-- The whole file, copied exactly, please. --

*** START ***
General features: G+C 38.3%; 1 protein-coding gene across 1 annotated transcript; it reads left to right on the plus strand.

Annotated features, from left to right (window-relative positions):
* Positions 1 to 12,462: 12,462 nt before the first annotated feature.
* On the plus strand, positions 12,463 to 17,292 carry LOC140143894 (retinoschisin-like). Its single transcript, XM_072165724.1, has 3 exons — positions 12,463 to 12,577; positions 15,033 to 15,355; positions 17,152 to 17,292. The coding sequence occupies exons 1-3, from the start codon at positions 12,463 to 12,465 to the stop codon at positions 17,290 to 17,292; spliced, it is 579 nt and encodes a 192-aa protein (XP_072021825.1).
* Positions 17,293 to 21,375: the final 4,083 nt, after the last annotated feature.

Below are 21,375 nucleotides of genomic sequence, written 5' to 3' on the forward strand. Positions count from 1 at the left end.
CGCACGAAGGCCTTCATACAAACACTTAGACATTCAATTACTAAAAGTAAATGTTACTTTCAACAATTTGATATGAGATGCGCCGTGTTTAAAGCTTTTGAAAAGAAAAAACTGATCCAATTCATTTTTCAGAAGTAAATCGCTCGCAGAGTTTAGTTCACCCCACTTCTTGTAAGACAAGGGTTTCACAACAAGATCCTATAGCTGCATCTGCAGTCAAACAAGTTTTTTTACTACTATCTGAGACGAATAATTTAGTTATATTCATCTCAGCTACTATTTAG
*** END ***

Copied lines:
General features: G+C 38.3%; 1 protein-coding gene across 1 annotated transcript; it reads left to right on the plus strand.

Annotated features, from left to right (window-relative positions):
* Positions 1 to 12,462: 12,462 nt before the first annotated feature.
* On the plus strand, positions 12,463 to 17,292 carry LOC140143894 (retinoschisin-like). Its single transcript, XM_072165724.1, has 3 exons — positions 12,463 to 12,577; positions 15,033 to 15,355; positions 17,152 to 17,292. The coding sequence occupies exons 1-3, from the start codon at positions 12,463 to 12,465 to the stop codon at positions 17,290 to 17,292; spliced, it is 579 nt and encodes a 192-aa protein (XP_072021825.1).
* Positions 17,293 to 21,375: the final 4,083 nt, after the last annotated feature.

Below are 21,375 nucleotides of genomic sequence, written 5' to 3' on the forward strand. Positions count from 1 at the left end.
CGCACGAAGGCCTTCATACAAACACTTAGACATTCAATTACTAAAAGTAAATGTTACTTTCAACAATTTGATATGAGATGCGCCGTGTTTAAAGCTTTTGAAAAGAAAAAACTGATCCAATTCATTTTTCAGAAGTAAATCGCTCGCAGAGTTTAGTTCACCCCACTTCTTGTAAGACAAGGGTTTCACAACAAGATCCTATAGCTGCATCTGCAGTCAAACAAGTTTTTTTACTACTATCTGAGACGAATAATTTAGTTATATTCATCTCAGCTACTATTTAG